Bahrain Metro’s Phase One will comprise two lines that will run 28.6 km long and include 20 stations.

Bahrain's Government has approved the start of Phase One of the Bahrain Metro Project and decided to proceed to the tender stage as an integrated public-private partnership (PPP) project.

This follows a market consultation event held in March this year which received highly positive response from the private sector, said Transportation and Telecommunications Minister Engineer Kamal bin Ahmed Mohamed.

 The project is expected to be procured through a two-stage global and competitively bid public tender process comprising Request for Qualification (RFQ) followed by the Request for Proposal (RFP). The RFQ process is expected to commence this month (November).

Bahrain Metro’s Phase One represents the first phase of the government’s ambitious plans of developing a 109-km rail-based urban transit network (metro). It will comprise an elevated corridor with two lines extending an estimated length of 28.6 km with 20 stations and two interchanges.

The Ministry of Transportation and Telecommunications, which is managing the project, aspires to develop a state-of-the-art rail transport network with the following technical features:

• An elevated rail-based urban transit system with the latest technology, following international standards based on traditional steel rail solutions;

• A fully automated, driverless GoA4 system operation;

• Initial capacity of approximately 5,000 passengers per hour per direction (PPHPD) with the scope for scalability and expandability to 23,000 PPHPD for each line.

The metro project is estimated to cost around $2 billion.

Bids will be open to interested participants as consortium partners and downstream contractors able to undertake the comprehensive scope involving design and construction of civil structures like viaducts and stations, in addition to procurement, operation and maintenance of the transit system over the contract period as well as financing the cost of the project.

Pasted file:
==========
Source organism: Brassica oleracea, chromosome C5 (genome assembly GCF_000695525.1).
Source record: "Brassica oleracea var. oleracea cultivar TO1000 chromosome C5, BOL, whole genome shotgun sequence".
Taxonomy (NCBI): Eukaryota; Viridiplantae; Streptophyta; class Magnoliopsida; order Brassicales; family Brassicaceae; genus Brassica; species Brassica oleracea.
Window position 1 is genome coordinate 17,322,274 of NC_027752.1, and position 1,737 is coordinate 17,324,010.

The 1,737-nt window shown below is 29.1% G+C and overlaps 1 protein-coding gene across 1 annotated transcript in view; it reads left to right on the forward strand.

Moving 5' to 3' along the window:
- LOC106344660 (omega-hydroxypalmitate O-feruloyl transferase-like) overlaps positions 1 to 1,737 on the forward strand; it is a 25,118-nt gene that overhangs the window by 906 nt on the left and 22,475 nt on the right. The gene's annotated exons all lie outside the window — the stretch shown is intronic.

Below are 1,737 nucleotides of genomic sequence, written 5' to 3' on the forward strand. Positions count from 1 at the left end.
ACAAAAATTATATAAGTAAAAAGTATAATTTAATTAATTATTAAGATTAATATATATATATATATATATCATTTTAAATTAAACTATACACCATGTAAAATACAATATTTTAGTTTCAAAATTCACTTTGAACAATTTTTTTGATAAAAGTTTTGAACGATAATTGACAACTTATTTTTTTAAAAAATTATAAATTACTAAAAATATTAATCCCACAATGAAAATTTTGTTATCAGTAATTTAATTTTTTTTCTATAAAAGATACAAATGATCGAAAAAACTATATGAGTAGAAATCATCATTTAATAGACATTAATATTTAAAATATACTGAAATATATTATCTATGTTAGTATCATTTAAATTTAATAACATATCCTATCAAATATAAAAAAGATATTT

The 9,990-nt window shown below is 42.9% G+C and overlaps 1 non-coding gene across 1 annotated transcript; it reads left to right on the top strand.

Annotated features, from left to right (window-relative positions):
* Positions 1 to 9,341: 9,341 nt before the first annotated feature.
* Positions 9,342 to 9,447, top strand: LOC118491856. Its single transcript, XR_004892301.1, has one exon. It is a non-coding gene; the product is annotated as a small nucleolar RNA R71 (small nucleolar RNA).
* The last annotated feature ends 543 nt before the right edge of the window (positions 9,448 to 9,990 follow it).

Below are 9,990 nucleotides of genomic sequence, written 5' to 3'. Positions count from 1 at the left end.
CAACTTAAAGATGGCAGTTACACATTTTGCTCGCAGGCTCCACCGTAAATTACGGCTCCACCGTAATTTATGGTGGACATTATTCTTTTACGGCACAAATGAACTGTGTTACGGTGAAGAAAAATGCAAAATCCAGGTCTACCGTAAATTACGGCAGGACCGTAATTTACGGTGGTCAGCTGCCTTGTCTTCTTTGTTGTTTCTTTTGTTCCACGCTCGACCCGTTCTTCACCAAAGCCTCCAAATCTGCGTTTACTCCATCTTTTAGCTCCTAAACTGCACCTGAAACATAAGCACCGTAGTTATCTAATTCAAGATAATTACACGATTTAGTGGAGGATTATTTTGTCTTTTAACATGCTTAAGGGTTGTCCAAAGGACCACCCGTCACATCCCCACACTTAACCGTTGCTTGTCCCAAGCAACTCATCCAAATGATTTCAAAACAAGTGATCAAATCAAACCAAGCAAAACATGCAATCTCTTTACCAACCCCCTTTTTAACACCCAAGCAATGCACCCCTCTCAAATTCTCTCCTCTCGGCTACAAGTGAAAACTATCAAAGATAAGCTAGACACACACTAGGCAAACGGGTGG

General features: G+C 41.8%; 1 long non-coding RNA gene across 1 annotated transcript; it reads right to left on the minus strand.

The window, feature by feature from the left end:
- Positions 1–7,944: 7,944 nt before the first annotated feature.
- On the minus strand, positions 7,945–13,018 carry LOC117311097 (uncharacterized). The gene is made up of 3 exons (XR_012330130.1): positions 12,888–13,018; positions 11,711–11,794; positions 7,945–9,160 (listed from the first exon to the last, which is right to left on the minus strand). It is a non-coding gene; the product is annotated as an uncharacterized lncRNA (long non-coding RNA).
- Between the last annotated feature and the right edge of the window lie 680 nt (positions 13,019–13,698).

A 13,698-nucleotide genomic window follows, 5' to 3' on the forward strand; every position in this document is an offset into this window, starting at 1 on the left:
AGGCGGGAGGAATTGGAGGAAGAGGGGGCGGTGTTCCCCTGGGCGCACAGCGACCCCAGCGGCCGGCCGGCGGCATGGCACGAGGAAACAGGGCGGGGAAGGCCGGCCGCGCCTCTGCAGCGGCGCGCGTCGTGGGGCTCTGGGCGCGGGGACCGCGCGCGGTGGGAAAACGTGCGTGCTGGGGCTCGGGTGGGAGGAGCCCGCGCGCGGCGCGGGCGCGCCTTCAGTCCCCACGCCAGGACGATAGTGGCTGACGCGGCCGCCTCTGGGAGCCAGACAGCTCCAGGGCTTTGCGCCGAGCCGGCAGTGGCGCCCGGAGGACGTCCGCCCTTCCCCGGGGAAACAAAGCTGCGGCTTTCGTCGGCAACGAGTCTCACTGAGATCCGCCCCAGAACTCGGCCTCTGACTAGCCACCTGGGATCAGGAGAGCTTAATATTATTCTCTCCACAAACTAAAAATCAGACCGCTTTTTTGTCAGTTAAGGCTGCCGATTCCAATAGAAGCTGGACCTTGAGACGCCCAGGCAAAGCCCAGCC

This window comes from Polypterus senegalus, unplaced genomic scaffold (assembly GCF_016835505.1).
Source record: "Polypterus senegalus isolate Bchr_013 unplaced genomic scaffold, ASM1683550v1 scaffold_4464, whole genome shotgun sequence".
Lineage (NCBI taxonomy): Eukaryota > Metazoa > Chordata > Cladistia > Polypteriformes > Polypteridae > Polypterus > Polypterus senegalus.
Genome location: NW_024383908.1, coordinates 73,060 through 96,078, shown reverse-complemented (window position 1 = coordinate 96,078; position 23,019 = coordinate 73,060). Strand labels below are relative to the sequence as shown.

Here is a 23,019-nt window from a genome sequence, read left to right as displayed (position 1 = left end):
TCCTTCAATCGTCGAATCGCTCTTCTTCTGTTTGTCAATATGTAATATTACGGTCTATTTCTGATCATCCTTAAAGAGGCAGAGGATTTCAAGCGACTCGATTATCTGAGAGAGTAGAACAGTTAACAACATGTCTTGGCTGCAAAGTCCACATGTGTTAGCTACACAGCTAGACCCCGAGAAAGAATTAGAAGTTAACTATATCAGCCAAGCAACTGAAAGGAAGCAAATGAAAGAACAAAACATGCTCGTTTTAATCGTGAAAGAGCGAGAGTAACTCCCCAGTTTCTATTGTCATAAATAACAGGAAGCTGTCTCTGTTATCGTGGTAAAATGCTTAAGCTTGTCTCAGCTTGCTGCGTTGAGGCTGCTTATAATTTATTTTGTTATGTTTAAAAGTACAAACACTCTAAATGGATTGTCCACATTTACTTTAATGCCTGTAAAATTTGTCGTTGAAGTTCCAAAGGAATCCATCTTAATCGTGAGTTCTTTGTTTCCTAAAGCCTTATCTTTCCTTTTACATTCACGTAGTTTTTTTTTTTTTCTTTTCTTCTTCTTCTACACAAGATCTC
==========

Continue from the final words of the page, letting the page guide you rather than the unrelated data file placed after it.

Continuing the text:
According to the ministry, the selected private partner will implement the project on a DBFOMT (design, build, finance, operate, maintain, transfer) basis with a contract period of 35 years. The demand risk will be borne by the government while the private partner will receive availability-based payments along with performance-based deductions and incentives. The government will provide a pre-determined amount as construction grant to the project company to fund a small portion of the capex. The sites required for the metro corridor and the associated depot facilities have been acquired by the government at its own cost and will be handed over to the private partner at the start of the project.

Reiterating the significance of the project, Kamal Mohammed said: “This project marks an important milestone as it will provide a fast, comfortable, reliable, sustainable and modern transportation system in the kingdom, thereby improving the standards of living.”

Ridership in the initial few years of operation is expected to be around 200,000 per day, with growth expected as more travellers shift from using their private cars to the metro system.

The ministry has appointed a team of financial, technical, and legal advisors led by KPMG as the lead transaction advisor, Egis as the technical advisor and DLA Piper as the legal advisor for procurement of this project on a PPP basis.